Wednesday, January 12, 2011

On election strategies

Lawrence Martin, at the iPolitics site, apparently has some of the low down on possible Liberal strategy in a coming election as the Ignatieff road trip begins today. A few quick thoughts...

On first reading, I thought, hmmm, it might not be the smartest thing to be telegraphing strategy so publicly and in what appears to be a fair amount of detail. On further reading though, when you size up the piece, what's really being said there is one thing. That the ballot question is going to be about Harper and his government's record. The column's "are you better off" framing speaks to that point, so I'm not making too much of the unfortunate Reaganesque evocation it carries with it. The issues canvassed are the expected ones, so again, not too much downside in laying it all out like this.

You can hear the predictable reaction coming to the "are you better off" framing, that surely this plays to the Conservatives' economic strong suit. Yet...there's still no willingness evident in the polls to hand Stephen Harper the majority keys on economic or any other issues no matter how much they push their focus-on-the-economy shtick. Political unease, financial unease, it's here. How that will play out during an election is unpredictable. See for example, the last quote of the story, on the F-35 purchase to the effect that the more the public hears about it, according to polling, the less they like it (put much more colourfully there). That has been borne out by at least two public polls to date as well. It's also one of those hard and fast issues that will have the parties on opposite sides. Pensions are another sleeper issue, perhaps, although not given a lot of attention in the piece.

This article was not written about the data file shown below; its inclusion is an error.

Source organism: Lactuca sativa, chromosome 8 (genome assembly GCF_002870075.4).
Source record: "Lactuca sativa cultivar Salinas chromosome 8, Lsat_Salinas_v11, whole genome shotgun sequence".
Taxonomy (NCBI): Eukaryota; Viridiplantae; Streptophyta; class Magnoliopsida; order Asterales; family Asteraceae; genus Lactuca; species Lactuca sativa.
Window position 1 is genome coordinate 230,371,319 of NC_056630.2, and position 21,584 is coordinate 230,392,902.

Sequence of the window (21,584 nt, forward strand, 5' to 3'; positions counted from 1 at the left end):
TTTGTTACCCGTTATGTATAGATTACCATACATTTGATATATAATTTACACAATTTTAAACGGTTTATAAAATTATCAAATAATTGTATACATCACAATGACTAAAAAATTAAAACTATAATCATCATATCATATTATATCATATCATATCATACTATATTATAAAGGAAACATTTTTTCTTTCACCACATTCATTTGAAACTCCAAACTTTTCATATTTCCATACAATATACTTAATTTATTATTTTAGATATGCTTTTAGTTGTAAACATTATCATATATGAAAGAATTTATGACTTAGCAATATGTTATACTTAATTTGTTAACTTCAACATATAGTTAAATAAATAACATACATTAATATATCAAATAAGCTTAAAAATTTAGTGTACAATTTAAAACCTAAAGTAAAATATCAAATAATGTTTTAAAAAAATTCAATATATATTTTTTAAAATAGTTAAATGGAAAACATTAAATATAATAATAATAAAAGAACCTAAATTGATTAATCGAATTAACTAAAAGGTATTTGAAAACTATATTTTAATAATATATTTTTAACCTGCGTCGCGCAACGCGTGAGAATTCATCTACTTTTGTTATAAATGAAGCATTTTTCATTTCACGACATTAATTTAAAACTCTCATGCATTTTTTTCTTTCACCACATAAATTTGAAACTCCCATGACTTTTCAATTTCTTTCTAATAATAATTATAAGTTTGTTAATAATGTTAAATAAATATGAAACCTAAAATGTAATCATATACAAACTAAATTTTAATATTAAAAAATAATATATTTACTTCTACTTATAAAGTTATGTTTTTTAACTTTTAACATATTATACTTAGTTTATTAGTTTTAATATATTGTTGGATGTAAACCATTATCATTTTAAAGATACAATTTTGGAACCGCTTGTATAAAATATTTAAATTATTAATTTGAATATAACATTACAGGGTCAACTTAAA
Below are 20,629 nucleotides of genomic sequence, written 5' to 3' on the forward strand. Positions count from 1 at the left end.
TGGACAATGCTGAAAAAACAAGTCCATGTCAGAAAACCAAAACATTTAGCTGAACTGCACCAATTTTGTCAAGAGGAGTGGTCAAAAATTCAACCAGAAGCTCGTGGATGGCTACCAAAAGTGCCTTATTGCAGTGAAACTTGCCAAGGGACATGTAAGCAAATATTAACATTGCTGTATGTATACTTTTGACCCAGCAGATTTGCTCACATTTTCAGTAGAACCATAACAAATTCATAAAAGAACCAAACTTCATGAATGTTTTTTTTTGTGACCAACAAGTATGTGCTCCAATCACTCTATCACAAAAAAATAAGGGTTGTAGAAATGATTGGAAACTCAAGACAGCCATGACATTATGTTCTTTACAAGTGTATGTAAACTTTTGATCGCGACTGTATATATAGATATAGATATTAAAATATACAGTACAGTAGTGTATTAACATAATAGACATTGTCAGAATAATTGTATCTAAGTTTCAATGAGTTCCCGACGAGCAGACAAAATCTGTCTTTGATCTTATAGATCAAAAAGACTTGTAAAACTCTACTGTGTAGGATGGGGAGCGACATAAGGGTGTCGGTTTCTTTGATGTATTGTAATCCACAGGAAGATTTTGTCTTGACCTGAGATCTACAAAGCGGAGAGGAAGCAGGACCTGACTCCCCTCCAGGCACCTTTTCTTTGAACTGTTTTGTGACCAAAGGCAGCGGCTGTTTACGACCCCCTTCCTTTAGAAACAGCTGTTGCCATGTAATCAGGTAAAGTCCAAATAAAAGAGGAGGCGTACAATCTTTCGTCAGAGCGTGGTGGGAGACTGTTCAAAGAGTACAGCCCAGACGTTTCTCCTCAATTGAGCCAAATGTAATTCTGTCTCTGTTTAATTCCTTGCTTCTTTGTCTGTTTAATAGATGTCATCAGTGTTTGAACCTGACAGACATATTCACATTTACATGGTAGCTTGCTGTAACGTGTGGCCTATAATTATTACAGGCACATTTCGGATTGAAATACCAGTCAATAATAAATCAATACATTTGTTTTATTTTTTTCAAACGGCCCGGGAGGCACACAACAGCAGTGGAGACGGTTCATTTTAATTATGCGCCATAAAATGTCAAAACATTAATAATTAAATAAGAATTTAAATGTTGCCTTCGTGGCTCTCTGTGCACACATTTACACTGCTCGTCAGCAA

It's a positive that democratic reform is being singled out as one issue that will see more proposals brought out for an election.

This notion that people pay more attention during a campaign and that opposition leaders will make it or break it during that campaign...I'm not so sure about that theory anymore in this heightened media era. Anything that can be done today to help "make it" should probably be in the doing stage now, i.e., don't wait. Which is why this tour that is kicking off today is a good thing. And if there is no election this spring, courtesy of the Bloc, then Liberals should tour, tour, tour and tour some more.